A21/RTA's lessons are relevant for contemporary organisational challenges and military change management, and are offered in two layers: a surface skim, and a deeper dive. Practitioners will be attracted to the seven elements of successful change management, and are encouraged to apply and test them within their own organisational challenges. Readers prepared to hold their breath for a few more fathoms will find other profound and subtle lessons.
One of those deeper lessons concerns the troubled relationship between the strategic orthodoxy of that period, 'Defence of Australia' (DoA), and Army's eventual force design and force structure response to DoA: A21/RTA. A superficial analysis of the A21/RTA period of Australia's military history may simply conclude 'East Timor in 1999 proved Army was right'. The more confronting lesson is that crafting coherent strategy and force design ishard; but, perhaps like the elaborate 'epicycles' used to justify outmoded earth-centric astronomy in the 16th Century, the task is made even harder when the start state is an unchallenged ideological orthodoxy. This lesson underscores the imperative of transparency, open debate: and of sound civil-military relations.
- Download a copy of Force Design in the 1990s: Lessons for Contemporary Military Change Management (PDF, 5.7MB)
 Thomas S. Kuhn, The Structure of Scientific Revolutions, Chicago, USA: University Of Chicago Press, 1970, 210 pp.
Which Division? Risk Management and the Australian Army’s force structure after the Vietnam War - Colonel David Connery
COL David Connery
Through ‘Plan Beersheba’, the Australian Army’s contemporary leadership embarked on the most wide-ranging change to its combat force structure since the very late 1970s. This plan has as its central features three similarly structured multi-role manoeuvre brigades and the Deployable Joint Force Headquarters (1st Division) as a joint formation. Yet their predecessors responded to their situation after Vietnam by forming three specialised brigades — one on higher readiness than the others — within an entirely Army-focused divisional structure. These differing responses invite interesting questions concerning the way Army leaders respond to risk and competing challenges in their force structure choices.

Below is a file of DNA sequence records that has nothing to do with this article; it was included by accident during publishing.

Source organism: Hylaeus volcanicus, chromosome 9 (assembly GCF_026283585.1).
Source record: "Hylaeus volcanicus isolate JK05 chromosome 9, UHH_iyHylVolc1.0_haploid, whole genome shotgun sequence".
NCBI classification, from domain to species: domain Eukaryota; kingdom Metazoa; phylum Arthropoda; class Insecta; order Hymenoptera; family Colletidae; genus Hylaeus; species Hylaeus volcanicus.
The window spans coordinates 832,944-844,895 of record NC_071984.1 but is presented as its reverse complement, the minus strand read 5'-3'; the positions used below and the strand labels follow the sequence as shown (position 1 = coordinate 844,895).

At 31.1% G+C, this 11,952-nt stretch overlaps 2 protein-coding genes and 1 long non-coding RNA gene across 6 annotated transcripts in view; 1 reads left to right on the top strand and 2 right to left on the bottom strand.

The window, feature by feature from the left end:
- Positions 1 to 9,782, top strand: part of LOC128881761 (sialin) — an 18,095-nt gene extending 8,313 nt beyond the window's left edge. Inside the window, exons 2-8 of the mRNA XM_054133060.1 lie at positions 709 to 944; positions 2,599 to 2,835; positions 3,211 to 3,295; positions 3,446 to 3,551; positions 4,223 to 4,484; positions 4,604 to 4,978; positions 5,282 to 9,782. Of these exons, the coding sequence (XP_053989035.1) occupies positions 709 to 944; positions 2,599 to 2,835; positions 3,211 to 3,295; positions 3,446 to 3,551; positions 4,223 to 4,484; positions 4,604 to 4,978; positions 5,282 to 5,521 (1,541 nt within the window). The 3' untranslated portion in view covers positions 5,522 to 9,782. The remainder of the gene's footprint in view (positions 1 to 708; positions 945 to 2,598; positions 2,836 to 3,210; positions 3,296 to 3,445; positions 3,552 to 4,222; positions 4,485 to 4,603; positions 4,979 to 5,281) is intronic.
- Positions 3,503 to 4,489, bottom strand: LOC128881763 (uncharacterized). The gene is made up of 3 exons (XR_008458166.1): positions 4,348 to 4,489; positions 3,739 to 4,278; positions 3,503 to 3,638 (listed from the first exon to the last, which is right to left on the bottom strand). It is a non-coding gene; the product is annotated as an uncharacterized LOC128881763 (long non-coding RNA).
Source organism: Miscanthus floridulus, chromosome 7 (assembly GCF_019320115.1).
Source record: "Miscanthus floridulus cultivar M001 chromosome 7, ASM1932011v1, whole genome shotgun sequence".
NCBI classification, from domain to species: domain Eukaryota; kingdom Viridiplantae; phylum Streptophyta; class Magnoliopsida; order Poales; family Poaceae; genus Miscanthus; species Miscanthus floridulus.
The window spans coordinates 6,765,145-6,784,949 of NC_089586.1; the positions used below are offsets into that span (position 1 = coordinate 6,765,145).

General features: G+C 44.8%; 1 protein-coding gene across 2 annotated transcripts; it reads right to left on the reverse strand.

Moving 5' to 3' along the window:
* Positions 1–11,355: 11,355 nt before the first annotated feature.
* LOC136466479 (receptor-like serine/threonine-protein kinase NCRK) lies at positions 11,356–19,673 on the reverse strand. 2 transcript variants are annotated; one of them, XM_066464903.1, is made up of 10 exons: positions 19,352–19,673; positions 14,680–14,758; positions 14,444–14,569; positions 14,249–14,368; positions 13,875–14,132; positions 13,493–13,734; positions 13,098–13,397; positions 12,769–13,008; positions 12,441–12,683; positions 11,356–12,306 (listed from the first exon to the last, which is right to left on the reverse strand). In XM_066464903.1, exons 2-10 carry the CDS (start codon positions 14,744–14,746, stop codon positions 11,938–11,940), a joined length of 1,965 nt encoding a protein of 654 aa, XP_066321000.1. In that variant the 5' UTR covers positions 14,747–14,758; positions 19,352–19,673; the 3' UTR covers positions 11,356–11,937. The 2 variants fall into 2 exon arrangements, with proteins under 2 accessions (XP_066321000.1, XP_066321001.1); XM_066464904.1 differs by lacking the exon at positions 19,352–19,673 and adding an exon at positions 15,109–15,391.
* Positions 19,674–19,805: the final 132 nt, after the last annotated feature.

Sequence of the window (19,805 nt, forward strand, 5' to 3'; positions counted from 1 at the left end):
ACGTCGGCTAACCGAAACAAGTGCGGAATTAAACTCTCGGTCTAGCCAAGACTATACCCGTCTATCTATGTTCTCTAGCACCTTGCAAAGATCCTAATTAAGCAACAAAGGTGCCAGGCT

This study examines the three primary stages of development in shaping the 1st Division — the bedrock of Army’s force structure — between 1972 and 1980. The study illustrates how the 1st Division’s structure evolved as it moved from the ‘Tropical Warfare’ Division of the 1960s to the three specialised regular Army brigades of the early 1980s. It also shows that Army’s leaders developed a very different division as the basis for their doctrine. This doctrinal division was essentially a tool for mobilisation planning and training, but it was structurally out of kilter with the emerging priority for forces capable of dispersed operations against low-level incursions in the north of Australia. The study concludes with observations on how the Australian Army’s leaders of the post-Vietnam period responded to risk through force structure, and some insights into the enduring challenges of force structure decision-making.